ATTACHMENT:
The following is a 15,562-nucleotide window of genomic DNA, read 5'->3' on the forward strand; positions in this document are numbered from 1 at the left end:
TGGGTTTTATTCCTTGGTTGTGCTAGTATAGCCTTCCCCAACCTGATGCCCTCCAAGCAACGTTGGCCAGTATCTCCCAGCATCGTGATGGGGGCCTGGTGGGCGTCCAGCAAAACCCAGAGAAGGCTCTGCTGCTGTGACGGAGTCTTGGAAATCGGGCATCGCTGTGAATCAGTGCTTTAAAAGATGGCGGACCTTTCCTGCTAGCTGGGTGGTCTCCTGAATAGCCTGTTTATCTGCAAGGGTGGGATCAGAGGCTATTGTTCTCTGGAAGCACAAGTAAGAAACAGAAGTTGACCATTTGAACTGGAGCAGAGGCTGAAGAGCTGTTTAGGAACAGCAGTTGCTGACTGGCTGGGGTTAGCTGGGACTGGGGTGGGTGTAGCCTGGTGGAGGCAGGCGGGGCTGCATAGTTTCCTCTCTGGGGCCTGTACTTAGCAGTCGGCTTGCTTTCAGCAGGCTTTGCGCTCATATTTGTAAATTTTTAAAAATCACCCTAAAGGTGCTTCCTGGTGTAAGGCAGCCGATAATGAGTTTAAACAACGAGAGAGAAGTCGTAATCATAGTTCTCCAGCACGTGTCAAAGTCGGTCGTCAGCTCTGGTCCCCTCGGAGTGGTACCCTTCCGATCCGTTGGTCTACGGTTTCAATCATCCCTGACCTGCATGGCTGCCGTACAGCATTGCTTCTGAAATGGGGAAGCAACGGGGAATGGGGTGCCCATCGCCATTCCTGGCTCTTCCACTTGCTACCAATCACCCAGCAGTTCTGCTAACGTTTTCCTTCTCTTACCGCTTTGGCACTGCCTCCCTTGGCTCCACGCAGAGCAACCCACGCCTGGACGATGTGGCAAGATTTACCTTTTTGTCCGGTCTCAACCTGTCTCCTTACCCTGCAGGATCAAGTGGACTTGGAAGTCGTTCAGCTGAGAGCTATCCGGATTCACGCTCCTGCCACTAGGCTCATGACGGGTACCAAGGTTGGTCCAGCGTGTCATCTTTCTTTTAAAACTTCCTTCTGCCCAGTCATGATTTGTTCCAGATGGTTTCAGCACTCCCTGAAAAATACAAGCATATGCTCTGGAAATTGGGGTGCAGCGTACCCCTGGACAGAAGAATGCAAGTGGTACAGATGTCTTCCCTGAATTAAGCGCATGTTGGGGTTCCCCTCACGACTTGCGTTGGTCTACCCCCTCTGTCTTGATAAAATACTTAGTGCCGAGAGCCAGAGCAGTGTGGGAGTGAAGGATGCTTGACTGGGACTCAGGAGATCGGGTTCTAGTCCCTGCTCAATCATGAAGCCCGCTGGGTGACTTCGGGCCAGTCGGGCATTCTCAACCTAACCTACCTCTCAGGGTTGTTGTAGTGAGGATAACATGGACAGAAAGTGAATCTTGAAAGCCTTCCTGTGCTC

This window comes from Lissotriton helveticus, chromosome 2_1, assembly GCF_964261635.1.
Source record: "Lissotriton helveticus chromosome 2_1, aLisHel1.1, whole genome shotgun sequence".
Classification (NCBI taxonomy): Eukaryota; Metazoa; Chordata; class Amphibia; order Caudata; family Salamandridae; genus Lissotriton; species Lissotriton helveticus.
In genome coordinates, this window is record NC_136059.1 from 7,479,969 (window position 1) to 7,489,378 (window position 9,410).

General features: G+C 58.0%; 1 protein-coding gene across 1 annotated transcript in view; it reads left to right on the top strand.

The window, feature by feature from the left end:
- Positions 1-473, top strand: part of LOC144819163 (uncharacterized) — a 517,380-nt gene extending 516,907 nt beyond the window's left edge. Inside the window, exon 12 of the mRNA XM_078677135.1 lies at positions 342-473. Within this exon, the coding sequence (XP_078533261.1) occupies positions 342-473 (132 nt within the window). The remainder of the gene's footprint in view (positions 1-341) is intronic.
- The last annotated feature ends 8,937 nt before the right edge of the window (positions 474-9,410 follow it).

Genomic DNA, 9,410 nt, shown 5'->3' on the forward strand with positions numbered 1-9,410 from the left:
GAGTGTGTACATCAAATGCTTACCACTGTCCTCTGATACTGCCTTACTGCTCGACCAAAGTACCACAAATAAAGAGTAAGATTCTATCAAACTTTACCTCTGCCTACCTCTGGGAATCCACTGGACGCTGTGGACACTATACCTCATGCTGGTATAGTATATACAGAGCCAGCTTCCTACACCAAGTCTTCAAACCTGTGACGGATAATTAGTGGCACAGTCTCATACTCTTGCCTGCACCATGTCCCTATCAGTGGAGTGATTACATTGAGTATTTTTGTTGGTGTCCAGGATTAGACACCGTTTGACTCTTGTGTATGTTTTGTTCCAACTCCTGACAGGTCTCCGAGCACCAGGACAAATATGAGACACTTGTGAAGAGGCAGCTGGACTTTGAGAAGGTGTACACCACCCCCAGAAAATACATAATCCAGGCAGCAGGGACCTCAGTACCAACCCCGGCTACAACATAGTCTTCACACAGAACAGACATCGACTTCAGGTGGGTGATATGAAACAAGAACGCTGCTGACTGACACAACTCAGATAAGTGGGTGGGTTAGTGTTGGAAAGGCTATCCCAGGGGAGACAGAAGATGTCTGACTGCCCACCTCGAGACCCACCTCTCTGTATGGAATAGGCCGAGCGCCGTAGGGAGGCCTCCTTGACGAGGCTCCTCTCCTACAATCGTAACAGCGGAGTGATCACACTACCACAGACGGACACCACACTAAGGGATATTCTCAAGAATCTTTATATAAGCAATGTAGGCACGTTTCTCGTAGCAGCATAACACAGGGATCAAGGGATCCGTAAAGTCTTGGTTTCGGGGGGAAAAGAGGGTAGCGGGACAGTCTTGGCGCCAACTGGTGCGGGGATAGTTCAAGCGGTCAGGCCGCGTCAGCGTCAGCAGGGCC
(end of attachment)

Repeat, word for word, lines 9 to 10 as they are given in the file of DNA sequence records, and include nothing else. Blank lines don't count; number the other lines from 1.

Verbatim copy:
- Positions 1-473, top strand: part of LOC144819163 (uncharacterized) — a 517,380-nt gene extending 516,907 nt beyond the window's left edge. Inside the window, exon 12 of the mRNA XM_078677135.1 lies at positions 342-473. Within this exon, the coding sequence (XP_078533261.1) occupies positions 342-473 (132 nt within the window). The remainder of the gene's footprint in view (positions 1-341) is intronic.
- The last annotated feature ends 8,937 nt before the right edge of the window (positions 474-9,410 follow it).